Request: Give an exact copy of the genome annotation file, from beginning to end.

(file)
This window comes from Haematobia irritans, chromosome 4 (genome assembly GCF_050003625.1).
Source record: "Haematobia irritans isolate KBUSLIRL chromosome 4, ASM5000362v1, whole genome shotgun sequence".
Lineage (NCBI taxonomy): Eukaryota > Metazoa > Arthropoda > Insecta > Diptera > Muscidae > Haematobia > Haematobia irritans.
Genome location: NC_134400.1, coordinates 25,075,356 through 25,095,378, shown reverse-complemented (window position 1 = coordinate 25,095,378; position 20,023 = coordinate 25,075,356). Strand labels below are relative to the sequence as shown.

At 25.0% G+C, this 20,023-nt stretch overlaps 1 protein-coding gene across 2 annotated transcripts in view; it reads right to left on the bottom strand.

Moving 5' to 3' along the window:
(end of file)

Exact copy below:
This window comes from Haematobia irritans, chromosome 4 (genome assembly GCF_050003625.1).
Source record: "Haematobia irritans isolate KBUSLIRL chromosome 4, ASM5000362v1, whole genome shotgun sequence".
Lineage (NCBI taxonomy): Eukaryota > Metazoa > Arthropoda > Insecta > Diptera > Muscidae > Haematobia > Haematobia irritans.
Genome location: NC_134400.1, coordinates 25,075,356 through 25,095,378, shown reverse-complemented (window position 1 = coordinate 25,095,378; position 20,023 = coordinate 25,075,356). Strand labels below are relative to the sequence as shown.

At 25.0% G+C, this 20,023-nt stretch overlaps 1 protein-coding gene across 2 annotated transcripts in view; it reads right to left on the bottom strand.

Moving 5' to 3' along the window: